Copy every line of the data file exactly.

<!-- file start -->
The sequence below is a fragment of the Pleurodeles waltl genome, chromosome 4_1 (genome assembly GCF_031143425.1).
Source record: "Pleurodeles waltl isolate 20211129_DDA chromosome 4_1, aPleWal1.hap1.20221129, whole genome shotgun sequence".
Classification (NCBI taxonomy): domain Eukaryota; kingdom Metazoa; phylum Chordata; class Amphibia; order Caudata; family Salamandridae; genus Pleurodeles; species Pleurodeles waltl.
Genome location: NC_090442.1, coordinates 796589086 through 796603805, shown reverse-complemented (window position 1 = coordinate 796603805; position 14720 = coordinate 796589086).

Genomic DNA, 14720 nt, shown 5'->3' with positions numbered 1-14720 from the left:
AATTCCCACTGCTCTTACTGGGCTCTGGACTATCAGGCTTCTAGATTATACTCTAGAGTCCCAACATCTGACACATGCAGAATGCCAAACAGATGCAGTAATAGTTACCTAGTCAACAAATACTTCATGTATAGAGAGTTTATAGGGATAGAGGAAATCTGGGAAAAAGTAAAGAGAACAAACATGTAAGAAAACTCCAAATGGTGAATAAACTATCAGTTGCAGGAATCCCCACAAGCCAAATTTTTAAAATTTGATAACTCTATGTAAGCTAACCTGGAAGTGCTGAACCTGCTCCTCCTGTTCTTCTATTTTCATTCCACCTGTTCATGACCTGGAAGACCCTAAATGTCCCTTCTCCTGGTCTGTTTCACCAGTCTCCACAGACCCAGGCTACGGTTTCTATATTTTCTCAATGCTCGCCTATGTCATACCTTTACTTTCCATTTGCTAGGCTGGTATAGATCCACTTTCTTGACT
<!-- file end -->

The sequence below is a fragment of the Pleurodeles waltl genome, chromosome 4_1 (genome assembly GCF_031143425.1).
Source record: "Pleurodeles waltl isolate 20211129_DDA chromosome 4_1, aPleWal1.hap1.20221129, whole genome shotgun sequence".
Classification (NCBI taxonomy): domain Eukaryota; kingdom Metazoa; phylum Chordata; class Amphibia; order Caudata; family Salamandridae; genus Pleurodeles; species Pleurodeles waltl.
Genome location: NC_090442.1, coordinates 796589086 through 796603805, shown reverse-complemented (window position 1 = coordinate 796603805; position 14720 = coordinate 796589086).

Genomic DNA, 14720 nt, shown 5'->3' with positions numbered 1-14720 from the left:
AATTCCCACTGCTCTTACTGGGCTCTGGACTATCAGGCTTCTAGATTATACTCTAGAGTCCCAACATCTGACACATGCAGAATGCCAAACAGATGCAGTAATAGTTACCTAGTCAACAAATACTTCATGTATAGAGAGTTTATAGGGATAGAGGAAATCTGGGAAAAAGTAAAGAGAACAAACATGTAAGAAAACTCCAAATGGTGAATAAACTATCAGTTGCAGGAATCCCCACAAGCCAAATTTTTAAAATTTGATAACTCTATGTAAGCTAACCTGGAAGTGCTGAACCTGCTCCTCCTGTTCTTCTATTTTCATTCCACCTGTTCATGACCTGGAAGACCCTAAATGTCCCTTCTCCTGGTCTGTTTCACCAGTCTCCACAGACCCAGGCTACGGTTTCTATATTTTCTCAATGCTCGCCTATGTCATACCTTTACTTTCCATTTGCTAGGCTGGTATAGATCCACTTTCTTGACT